From Diamonds to Umbrellas, we rank Rihanna’s albums according to their nostalgia factor

Rihanna has FINALLY released new music. To celebrate, HUNGER takes a look back over her musical journey.

It’s been a long time since The Navy heard new music from the all-around icon that is Rihanna — not to say she hasn’t been busy with, you know, taking over the world. Since she first stepped into the industry with ‘Pon de Replay’ at the tender age of 17, her empire has extended into incredible global business ventures, including Fenty Beauty and Fenty x Savage. 

Fans have been dying to hear new music since her last album, Anti, which was released back in 2016. But alas, new music has finally come our way today, in the form of ‘Lift Me Up’, which is part of the upcoming Black Panther: Wakanda Forever soundtrack. We also know that she’ll be performing at the Super Bowl 2023 Half Time show, which will mark her first live appearance since 2018. The new album, too, is reportedly coming soon, and may potentially be reggae-inspired, since RiRi showed us a tiny glimpse of work when she shared a photo of a soundboard to her Instagram stories reading ‘The Neptunes’, with the caption “gang back in da STU”. 

Here, HUNGER looks back at the musician’s canon, as we rank her albums via nostalgia factor.

  1. Talk That Talk (2011) 

Talk That Talk was perhaps one of Rihanna’s most mainstream albums, with ‘We Found Love’ ft Calvin Harris staying at number 1 for six weeks, thanks to its catchy club vibe.  Slant magazine said that her handlers didn’t bring any especially great material to the table”, and it’s true in that it sounds like a lot of her other stuff. Tracks included ‘Birthday Cake’, which was filled with sexy icing related puns, and the raunchy ‘Cockiness (Love It)’. Despite this, it brings back fond memories of 2011, with the album encompassing a time where neon slightly-cringe pop was ruling the soundwave.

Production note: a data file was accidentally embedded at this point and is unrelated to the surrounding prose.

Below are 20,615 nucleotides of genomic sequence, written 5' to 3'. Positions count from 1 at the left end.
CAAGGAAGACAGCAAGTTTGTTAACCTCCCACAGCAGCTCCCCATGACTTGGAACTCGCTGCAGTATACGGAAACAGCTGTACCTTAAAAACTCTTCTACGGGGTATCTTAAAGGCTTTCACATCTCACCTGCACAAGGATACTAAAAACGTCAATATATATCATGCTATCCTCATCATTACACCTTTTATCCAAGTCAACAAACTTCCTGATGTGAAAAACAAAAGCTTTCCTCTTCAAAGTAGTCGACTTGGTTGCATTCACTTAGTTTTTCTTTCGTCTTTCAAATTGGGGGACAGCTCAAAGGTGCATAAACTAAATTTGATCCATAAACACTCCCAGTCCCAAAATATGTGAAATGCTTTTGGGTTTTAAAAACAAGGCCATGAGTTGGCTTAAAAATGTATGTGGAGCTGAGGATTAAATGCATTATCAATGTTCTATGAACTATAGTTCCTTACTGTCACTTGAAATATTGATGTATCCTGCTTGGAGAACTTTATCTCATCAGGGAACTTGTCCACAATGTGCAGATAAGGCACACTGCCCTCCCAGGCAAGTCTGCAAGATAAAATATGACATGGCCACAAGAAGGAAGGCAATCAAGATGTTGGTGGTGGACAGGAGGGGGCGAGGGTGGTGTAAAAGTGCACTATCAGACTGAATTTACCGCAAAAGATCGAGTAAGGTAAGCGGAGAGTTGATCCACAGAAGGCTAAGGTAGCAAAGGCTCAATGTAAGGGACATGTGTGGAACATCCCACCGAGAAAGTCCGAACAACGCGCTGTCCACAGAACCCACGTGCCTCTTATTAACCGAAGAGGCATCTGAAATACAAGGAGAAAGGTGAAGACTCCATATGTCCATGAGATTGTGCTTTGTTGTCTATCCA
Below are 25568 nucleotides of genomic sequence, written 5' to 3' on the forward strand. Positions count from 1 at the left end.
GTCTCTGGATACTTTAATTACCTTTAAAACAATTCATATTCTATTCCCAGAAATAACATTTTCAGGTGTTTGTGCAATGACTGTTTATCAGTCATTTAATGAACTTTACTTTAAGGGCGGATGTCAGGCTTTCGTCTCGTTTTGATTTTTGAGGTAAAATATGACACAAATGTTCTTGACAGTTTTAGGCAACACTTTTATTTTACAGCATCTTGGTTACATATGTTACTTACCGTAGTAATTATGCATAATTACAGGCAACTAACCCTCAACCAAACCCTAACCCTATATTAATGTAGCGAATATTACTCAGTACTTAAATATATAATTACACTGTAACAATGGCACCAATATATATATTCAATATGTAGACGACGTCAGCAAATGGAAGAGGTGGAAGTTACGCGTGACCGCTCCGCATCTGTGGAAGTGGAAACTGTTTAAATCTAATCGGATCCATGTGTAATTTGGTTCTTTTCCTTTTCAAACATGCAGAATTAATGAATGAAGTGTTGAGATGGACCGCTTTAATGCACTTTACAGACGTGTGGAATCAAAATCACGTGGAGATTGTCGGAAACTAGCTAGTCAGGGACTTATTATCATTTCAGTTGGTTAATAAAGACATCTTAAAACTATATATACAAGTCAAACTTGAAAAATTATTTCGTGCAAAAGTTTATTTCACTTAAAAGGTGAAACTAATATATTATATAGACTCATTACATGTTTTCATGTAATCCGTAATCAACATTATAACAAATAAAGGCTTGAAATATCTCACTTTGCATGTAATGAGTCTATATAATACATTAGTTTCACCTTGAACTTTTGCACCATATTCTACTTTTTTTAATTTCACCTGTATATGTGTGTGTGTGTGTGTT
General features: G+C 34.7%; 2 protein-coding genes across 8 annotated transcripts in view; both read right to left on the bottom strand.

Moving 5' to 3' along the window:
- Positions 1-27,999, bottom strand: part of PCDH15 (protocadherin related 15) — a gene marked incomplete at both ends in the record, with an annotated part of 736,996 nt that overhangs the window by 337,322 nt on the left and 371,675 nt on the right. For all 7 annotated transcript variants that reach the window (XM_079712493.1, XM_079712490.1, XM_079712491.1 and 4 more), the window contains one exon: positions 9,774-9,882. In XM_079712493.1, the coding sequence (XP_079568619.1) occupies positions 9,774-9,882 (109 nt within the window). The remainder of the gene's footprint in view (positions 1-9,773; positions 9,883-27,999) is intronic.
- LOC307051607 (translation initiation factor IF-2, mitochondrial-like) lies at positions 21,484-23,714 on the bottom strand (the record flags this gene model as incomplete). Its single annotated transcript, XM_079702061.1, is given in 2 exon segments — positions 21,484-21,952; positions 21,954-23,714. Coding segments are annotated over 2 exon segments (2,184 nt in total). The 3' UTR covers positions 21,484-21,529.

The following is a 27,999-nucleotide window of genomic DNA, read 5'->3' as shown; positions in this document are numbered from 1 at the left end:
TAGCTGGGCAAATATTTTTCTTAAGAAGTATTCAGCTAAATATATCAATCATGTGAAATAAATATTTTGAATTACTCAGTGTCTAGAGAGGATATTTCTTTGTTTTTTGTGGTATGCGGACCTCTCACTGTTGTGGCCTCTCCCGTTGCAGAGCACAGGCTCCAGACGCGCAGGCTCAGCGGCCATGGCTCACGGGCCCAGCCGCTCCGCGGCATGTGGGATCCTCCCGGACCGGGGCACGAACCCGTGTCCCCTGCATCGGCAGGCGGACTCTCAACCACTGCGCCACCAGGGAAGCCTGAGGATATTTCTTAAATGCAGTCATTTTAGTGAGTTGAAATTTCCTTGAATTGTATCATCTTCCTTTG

1. Music Of The Sun (2005)

This album made us feel like we were on a breezy island in the Caribbean. The star burst onto the scene at 17 with Music Of The Sun, and really made waves with dance-heavy single ‘Pon de Replay’. A lot of the tracks were obviously quite poppy and safe, but the best tune was ‘There’s A Thug In My Life’ ft J-Status, which started to show us how she would go on to get the title of bad gal in @badgalriri . The whole thing is a shot of adrenaline —  a nostalgic glass of early Riri that is mixed over multiple genres.

  1. Unapologetic (2012) 

Unapologetic was Rihanna’s seventh album in seven years, and many expected nothing special. At the time, Billboard even stated she could have fallen into a “quantity-over-quality work ethic that’s bound to wear thin”. But instead, she shocked critics with an album that was musically and culturally credible. The star laid her heart bare on the tracks, from the Elton John-esque melody on ‘Stay’ ft Mikky Ekko and the passionate vocals of ‘Diamonds’ written by Sia. It was at this time that Rihanna’s personal life was entangled with her career, but that didn’t stop her from creating a record that was a sheer outpouring of emotion. The whole piece felt like a healing process for those listening, so it must have felt somewhat relieving to work on.